The summer after graduating from high school in Bozeman, Kelsey Swingle planned on starting college in Washington—until the day she learned she had been chosen as a Horatio Alger Scholar.
“That letter was significant,” says Swingle. “Once I received the scholarship, my entire direction for college and my experience changed. I found myself at the University of Montana, and at a place where I could develop my passion and my career.”
Each year, the Dennis and Phyllis Washington Foundation supports fifty Horatio Alger scholarships for students attending UM, Montana State University, or one of their affiliate schools. The scholarship is matched by the respective university for a total of $10,000 awarded during the course of the student’s undergraduate career.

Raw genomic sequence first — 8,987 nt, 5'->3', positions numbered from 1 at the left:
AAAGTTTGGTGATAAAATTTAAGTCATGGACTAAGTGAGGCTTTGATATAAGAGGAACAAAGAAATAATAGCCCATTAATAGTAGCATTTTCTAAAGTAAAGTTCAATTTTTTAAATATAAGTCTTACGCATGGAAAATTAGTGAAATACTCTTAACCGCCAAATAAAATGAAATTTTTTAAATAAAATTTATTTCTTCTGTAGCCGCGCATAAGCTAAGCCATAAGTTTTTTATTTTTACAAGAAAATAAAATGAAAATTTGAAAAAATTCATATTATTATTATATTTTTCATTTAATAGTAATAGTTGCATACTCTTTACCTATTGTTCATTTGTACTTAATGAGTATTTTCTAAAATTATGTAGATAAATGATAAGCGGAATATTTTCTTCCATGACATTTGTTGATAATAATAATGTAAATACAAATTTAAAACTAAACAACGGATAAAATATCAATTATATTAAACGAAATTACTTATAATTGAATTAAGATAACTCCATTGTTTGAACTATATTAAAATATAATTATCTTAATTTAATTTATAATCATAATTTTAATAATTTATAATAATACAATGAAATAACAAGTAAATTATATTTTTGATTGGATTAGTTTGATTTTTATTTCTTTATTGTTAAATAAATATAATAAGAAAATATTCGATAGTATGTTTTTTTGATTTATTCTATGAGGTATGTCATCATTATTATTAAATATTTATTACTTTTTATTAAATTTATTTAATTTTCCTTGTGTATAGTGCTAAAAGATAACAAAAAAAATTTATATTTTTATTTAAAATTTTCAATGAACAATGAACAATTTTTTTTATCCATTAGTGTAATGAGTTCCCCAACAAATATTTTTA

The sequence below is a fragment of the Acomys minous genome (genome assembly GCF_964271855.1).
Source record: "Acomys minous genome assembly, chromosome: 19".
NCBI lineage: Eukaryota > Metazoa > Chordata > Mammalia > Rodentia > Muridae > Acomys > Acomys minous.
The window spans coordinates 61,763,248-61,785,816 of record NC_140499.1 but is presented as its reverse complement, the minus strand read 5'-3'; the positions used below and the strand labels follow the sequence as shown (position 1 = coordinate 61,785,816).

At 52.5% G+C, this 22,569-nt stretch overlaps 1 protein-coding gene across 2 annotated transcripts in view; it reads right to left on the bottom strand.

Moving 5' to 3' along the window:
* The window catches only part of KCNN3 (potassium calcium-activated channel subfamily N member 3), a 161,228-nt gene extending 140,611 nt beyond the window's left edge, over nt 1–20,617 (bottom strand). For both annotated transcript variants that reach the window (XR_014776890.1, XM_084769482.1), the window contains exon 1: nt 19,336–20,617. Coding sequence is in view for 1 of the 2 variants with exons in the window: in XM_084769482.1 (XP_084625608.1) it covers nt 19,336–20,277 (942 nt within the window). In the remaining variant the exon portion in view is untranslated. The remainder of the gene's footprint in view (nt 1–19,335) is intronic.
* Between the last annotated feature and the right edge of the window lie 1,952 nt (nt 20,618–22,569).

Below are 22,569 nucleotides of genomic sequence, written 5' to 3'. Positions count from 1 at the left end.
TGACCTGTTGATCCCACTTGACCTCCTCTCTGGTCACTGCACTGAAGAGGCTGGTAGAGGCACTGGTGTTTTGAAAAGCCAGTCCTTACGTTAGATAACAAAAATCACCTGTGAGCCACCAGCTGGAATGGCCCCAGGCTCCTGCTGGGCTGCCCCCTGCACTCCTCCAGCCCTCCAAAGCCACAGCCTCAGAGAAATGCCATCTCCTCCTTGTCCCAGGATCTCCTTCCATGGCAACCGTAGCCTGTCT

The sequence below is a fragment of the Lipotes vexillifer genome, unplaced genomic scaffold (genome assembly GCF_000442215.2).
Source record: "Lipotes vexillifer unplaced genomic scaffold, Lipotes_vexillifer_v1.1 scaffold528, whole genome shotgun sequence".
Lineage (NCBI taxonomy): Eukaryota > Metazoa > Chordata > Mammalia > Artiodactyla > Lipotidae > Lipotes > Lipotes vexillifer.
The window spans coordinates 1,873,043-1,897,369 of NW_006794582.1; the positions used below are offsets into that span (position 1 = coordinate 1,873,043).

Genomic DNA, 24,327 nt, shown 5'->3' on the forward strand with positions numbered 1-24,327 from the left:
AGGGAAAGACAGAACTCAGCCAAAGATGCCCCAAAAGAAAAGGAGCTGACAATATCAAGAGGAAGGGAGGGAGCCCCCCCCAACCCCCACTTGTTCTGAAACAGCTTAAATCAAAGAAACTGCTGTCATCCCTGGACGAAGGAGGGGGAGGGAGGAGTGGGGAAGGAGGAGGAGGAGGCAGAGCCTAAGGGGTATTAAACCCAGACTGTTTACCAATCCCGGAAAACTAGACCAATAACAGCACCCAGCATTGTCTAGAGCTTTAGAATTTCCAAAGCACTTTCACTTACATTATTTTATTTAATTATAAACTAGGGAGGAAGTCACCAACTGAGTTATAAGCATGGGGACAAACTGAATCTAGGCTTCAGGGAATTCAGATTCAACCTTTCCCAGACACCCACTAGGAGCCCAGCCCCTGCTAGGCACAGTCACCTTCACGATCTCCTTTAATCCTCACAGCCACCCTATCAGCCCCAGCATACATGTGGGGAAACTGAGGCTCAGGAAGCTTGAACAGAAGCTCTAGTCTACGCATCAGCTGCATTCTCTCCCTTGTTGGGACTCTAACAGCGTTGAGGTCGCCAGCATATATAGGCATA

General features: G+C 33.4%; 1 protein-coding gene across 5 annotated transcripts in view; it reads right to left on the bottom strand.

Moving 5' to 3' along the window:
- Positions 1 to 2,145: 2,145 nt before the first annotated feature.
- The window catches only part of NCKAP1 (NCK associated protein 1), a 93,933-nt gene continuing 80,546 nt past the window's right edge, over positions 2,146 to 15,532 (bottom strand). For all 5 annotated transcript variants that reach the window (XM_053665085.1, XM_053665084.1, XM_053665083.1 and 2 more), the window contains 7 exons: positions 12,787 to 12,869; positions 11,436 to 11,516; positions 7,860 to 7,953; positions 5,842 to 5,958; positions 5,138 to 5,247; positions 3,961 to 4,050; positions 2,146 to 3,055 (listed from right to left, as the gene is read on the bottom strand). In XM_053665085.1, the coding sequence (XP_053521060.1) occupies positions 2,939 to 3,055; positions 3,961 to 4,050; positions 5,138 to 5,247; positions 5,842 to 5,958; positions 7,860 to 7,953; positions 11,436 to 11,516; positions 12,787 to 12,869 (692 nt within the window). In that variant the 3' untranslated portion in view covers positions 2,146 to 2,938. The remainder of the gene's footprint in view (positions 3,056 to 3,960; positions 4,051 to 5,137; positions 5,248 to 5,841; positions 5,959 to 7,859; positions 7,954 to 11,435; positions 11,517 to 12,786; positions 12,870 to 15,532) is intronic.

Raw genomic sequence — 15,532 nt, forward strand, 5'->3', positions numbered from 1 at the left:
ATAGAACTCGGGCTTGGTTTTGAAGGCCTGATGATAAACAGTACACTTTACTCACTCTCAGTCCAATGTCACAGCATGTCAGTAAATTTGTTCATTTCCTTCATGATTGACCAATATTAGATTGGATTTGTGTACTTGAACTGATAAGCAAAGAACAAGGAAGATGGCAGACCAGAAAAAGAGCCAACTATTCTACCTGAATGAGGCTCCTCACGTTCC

Swingle graduated from UM in May with a Bachelor of Arts in psychology, and, with a combination of other scholarships, her undergraduate degree was fully paid for. Swingle’s dedication to achievement didn’t go unnoticed, and she received the Mortar Board General Psychology Outstanding Senior of the Year Award.
Emerging without debt from tuition allowed Swingle to take the next step on her journey as she works toward the ultimate goal of becoming a counselor for families and young people in need. This fall she begins her graduate study at UM in clinical mental health counseling.
“During a difficult time in my life, counseling really made a profound impact on me,” Swingle says. “I know how beneficial it can be, and I want to become that kind of resource for someone.”
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